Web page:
Healthy Online Teaching

Teaching online has its own skill set that isn’t immediately appreciated by those who haven’t experienced it, or are experiencing it for the first time. Serdyukov (n.d.) lays out many of the differences in online education, from characteristics of successful students to differences in teacher-student interactions. Online teachers must possess a very specific skill set with regard to content, technology prowess, and social skills. Students should possess the same level of tech and social skills, as well as strong problem-solving and organizational strategies. (Good news: as behavior analysts, we know all of that can be taught – it isn’t a lost cause).

My experiences with online teaching and learning go back to 1998, when I took my first online class. There was no guidance back then for students or teachers. I read my articles on my Compu-Serv dial-up connection then wrote a reaction paper. The professor responded with all-caps comments. Grades were distributed online without a second thought to FERPA. Since then, I have taught many online courses. Here are what I see as the differences between online and face-to-face:

  • You can’t just record your lectures and call yourself an online teacher. Online teaching requires deliberate planning of activities and interactions, or they just don’t happen.
  • The asynchronous nature of online teaching makes you more of a producer of educational content than a classroom teacher. Think recording artist versus live performer.
  • Boundaries are very different. You are expected to be available when your colleagues are resting and renewing (late nights, weekends). There is a lot of apologizing to your friends for staying home. The speed at which you respond to inquiries is also expected to be shorter. We’re used to an instant access culture.
  • Related to that same idea, feedback for assignments is expected within 24-48 hours of submission.
  • That said, the rest of the IHE is business as usual. Faculty meetings are held M-F. People are in their offices during typical academic hours. Depending upon your schedule, support staff might be working hours opposite of yours and your students. The expectation is that your job is the same as, or even easier than, a brick-and-mortar teacher.
  • Go to a conference? You are still on the same clock – can’t use an out of office email for a few days.
  • Thrive on the immediate social reinforcement of your students? This will be less in an online environment unless you plan for interactions.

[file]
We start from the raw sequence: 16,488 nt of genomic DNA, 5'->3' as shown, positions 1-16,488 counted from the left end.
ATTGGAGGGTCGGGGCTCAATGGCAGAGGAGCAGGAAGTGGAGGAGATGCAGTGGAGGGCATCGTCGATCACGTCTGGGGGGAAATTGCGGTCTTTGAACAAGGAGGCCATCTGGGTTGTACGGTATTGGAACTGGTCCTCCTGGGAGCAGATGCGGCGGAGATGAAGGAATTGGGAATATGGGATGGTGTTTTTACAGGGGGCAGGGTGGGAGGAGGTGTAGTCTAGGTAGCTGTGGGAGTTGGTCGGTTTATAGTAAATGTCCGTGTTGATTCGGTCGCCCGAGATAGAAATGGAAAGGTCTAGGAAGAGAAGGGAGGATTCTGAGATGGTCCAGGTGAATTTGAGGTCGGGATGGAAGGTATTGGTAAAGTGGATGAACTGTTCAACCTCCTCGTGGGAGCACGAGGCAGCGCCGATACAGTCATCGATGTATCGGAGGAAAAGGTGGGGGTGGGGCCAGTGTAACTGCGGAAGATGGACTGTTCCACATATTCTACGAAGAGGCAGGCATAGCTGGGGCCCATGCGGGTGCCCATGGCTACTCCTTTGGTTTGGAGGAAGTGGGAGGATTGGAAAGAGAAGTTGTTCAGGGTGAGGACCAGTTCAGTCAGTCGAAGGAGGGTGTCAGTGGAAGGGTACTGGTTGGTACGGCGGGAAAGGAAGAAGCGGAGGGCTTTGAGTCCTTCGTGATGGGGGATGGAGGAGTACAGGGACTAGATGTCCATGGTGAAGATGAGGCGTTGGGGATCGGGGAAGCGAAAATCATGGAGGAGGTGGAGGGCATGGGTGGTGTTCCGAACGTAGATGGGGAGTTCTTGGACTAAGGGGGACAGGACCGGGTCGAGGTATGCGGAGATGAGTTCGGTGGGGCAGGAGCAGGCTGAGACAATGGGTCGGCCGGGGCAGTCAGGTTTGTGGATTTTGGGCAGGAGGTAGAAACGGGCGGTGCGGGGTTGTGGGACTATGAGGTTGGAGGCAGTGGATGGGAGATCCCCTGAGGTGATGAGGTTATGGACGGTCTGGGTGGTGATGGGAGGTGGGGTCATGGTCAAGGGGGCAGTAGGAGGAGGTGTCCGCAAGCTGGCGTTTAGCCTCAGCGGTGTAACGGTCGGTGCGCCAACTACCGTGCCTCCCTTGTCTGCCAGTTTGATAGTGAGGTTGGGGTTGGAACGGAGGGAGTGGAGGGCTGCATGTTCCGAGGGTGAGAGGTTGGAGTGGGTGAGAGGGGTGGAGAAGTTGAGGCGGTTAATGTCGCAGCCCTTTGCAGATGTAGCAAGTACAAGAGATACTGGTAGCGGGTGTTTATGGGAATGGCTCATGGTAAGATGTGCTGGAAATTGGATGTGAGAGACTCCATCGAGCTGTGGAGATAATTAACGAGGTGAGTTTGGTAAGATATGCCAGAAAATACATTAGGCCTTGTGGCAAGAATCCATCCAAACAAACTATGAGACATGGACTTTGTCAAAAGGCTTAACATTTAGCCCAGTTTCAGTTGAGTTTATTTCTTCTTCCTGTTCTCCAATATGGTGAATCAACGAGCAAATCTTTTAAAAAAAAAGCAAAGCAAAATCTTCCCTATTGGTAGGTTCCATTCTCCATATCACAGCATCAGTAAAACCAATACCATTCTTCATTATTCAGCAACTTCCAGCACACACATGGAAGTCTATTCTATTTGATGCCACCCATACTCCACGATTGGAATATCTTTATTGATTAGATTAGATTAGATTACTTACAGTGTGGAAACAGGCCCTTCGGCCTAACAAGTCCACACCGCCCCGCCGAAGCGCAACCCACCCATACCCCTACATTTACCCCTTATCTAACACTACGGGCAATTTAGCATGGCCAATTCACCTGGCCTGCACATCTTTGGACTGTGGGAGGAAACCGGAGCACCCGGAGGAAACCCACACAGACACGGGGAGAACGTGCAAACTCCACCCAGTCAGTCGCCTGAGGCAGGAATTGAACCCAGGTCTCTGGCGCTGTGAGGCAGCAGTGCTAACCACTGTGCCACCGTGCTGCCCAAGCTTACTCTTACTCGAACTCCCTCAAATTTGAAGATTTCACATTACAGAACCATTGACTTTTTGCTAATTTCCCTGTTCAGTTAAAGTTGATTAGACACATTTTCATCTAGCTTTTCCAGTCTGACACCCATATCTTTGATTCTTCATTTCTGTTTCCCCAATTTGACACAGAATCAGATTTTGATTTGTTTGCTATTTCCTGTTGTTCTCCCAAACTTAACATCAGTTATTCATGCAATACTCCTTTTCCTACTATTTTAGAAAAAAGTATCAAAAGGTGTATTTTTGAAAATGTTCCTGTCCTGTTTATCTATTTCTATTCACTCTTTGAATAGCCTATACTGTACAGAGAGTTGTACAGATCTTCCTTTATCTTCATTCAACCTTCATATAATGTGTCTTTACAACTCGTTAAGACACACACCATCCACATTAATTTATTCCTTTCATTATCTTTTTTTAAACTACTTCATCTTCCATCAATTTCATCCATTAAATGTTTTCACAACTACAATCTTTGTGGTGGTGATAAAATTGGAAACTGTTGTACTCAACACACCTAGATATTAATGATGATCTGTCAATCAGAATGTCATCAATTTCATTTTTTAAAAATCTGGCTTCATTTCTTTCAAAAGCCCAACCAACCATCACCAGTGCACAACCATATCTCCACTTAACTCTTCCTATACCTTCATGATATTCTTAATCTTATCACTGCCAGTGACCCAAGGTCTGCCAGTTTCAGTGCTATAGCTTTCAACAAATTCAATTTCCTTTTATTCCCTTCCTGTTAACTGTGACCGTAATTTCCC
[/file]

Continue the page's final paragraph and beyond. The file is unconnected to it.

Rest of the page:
The draw of the online siren is that you can work anywhere (true), hours are flexible (true), and the impression that the workload is less (so not true). Teaching online can be a great experience, it just won’t be the same experience you have as a brick-and-mortar teacher. The contingencies are just different. Grading is different – for example, watching presentation videos is very different than watching in-class presentations. Some of these tasks take more time, and some less.

Think about the last webinar you attended where your video and microphone were off. How many times did you check your phone? Leave to do something quickly because no one would be the wiser? Maybe (c’mon, admit it) filed your nails or dusted the house? My life changed completely when I figured out that I could watch student videos at 1.5-2x speed and still make out every word.

Given the misunderstood nature of online teaching and learning, I guess I shouldn’t be surprised that I’m not seeing a whole lot about wellbeing for online teachers. Some of the issues are similar to others who don’t work in an office, and we have discussed them before. That said, I think there are some things that are very different about online teaching. Specifically, online teaching and working from home is only one part of your job. The scholarship and service requirements still remain, and they remain more “brick” than “click” in most cases.

So, I guess we need to make up our own rules for balance and health. Here are the ones that I suggest (references and ideas welcome):

  • Set your own boundaries. It is ok to take an hour to go to the gym, or not answer email after a certain time. Try it. “Sorry, while I would love to attend your 7:30 am meeting, I have another obligation scheduled at that time.”
  • Explain to your friends and family that your schedule is going to be different when you teach online classes. For the most part, you’ll be working second shift for a while. Actually, it is probably more of a split shift, where you get urgent things done in the AM and work on other things later in the evening.
  • Putting the burden of learning on the student is a win-win. We know that active learning strategies are more likely to produce better outcomes. Allow them to interact with the materials, and each other. One behavior analytic way (that doesn’t involve discussion boards) is interteaching. I find that students grumble at the concept, do it a few times, then ask for more.
  • Find ways to interact with your co-workers, either through email, working (or not) lunches, and text messaging.

To be fair, I’m a work in progress with this topic. I’m sure that my practices and attitudes will evolve with experience and research. Comment below if you have some tips for online teaching you would like to share!

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